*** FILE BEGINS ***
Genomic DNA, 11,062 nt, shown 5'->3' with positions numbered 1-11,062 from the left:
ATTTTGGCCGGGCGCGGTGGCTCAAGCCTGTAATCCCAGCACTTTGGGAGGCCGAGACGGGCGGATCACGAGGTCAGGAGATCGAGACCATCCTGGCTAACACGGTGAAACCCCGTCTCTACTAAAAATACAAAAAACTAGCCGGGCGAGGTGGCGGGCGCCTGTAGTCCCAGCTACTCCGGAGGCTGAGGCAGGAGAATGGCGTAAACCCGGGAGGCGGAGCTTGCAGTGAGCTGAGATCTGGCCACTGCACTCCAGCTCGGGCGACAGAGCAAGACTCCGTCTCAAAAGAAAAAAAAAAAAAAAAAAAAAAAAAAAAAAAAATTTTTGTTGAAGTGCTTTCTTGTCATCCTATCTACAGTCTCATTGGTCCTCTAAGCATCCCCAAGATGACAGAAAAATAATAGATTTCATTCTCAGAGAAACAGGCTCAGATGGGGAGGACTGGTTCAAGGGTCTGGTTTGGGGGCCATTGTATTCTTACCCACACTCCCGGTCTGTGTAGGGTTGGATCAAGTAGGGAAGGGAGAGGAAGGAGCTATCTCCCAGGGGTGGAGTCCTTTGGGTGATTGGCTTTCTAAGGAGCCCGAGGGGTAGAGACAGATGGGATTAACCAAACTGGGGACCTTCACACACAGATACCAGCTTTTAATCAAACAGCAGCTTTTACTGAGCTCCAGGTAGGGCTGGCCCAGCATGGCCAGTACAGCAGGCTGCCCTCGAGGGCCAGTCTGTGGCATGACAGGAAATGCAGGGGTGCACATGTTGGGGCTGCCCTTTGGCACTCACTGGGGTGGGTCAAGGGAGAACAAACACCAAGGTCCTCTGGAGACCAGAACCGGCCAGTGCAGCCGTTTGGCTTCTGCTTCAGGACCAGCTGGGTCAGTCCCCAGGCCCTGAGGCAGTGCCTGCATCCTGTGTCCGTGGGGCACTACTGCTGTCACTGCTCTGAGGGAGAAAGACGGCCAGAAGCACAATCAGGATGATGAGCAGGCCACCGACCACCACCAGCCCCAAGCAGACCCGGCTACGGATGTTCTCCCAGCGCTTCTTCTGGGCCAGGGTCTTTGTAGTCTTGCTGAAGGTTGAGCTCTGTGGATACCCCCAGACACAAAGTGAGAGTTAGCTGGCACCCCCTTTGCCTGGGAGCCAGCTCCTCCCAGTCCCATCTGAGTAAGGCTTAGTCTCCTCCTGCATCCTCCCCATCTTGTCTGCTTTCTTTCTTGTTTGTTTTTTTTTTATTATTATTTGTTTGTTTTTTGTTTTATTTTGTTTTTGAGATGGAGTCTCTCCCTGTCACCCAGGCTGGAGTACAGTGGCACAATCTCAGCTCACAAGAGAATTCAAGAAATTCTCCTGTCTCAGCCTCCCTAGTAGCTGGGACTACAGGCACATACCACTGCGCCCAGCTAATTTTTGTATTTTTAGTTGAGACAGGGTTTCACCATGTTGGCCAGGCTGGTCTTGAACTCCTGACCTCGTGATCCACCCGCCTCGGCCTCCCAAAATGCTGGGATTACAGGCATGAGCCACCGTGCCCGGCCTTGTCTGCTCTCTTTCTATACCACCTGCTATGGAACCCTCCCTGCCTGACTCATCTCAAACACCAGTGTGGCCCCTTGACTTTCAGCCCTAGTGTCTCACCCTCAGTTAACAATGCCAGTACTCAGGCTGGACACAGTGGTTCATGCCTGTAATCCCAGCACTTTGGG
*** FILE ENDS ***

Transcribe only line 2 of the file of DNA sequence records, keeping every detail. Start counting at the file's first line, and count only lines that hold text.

ATTTTGGCCGGGCGCGGTGGCTCAAGCCTGTAATCCCAGCACTTTGGGAGGCCGAGACGGGCGGATCACGAGGTCAGGAGATCGAGACCATCCTGGCTAACACGGTGAAACCCCGTCTCTACTAAAAATACAAAAAACTAGCCGGGCGAGGTGGCGGGCGCCTGTAGTCCCAGCTACTCCGGAGGCTGAGGCAGGAGAATGGCGTAAACCCGGGAGGCGGAGCTTGCAGTGAGCTGAGATCTGGCCACTGCACTCCAGCTCGGGCGACAGAGCAAGACTCCGTCTCAAAAGAAAAAAAAAAAAAAAAAAAAAAAAAAAAAAAAATTTTTGTTGAAGTGCTTTCTTGTCATCCTATCTACAGTCTCATTGGTCCTCTAAGCATCCCCAAGATGACAGAAAAATAATAGATTTCATTCTCAGAGAAACAGGCTCAGATGGGGAGGACTGGTTCAAGGGTCTGGTTTGGGGGCCATTGTATTCTTACCCACACTCCCGGTCTGTGTAGGGTTGGATCAAGTAGGGAAGGGAGAGGAAGGAGCTATCTCCCAGGGGTGGAGTCCTTTGGGTGATTGGCTTTCTAAGGAGCCCGAGGGGTAGAGACAGATGGGATTAACCAAACTGGGGACCTTCACACACAGATACCAGCTTTTAATCAAACAGCAGCTTTTACTGAGCTCCAGGTAGGGCTGGCCCAGCATGGCCAGTACAGCAGGCTGCCCTCGAGGGCCAGTCTGTGGCATGACAGGAAATGCAGGGGTGCACATGTTGGGGCTGCCCTTTGGCACTCACTGGGGTGGGTCAAGGGAGAACAAACACCAAGGTCCTCTGGAGACCAGAACCGGCCAGTGCAGCCGTTTGGCTTCTGCTTCAGGACCAGCTGGGTCAGTCCCCAGGCCCTGAGGCAGTGCCTGCATCCTGTGTCCGTGGGGCACTACTGCTGTCACTGCTCTGAGGGAGAAAGACGGCCAGAAGCACAATCAGGATGATGAGCAGGCCACCGACCACCACCAGCCCCAAGCAGACCCGGCTACGGATGTTCTCCCAGCGCTTCTTCTGGGCCAGGGTCTTTGTAGTCTTGCTGAAGGTTGAGCTCTGTGGATACCCCCAGACACAAAGTGAGAGTTAGCTGGCACCCCCTTTGCCTGGGAGCCAGCTCCTCCCAGTCCCATCTGAGTAAGGCTTAGTCTCCTCCTGCATCCTCCCCATCTTGTCTGCTTTCTTTCTTGTTTGTTTTTTTTTTATTATTATTTGTTTGTTTTTTGTTTTATTTTGTTTTTGAGATGGAGTCTCTCCCTGTCACCCAGGCTGGAGTACAGTGGCACAATCTCAGCTCACAAGAGAATTCAAGAAATTCTCCTGTCTCAGCCTCCCTAGTAGCTGGGACTACAGGCACATACCACTGCGCCCAGCTAATTTTTGTATTTTTAGTTGAGACAGGGTTTCACCATGTTGGCCAGGCTGGTCTTGAACTCCTGACCTCGTGATCCACCCGCCTCGGCCTCCCAAAATGCTGGGATTACAGGCATGAGCCACCGTGCCCGGCCTTGTCTGCTCTCTTTCTATACCACCTGCTATGGAACCCTCCCTGCCTGACTCATCTCAAACACCAGTGTGGCCCCTTGACTTTCAGCCCTAGTGTCTCACCCTCAGTTAACAATGCCAGTACTCAGGCTGGACACAGTGGTTCATGCCTGTAATCCCAGCACTTTGGG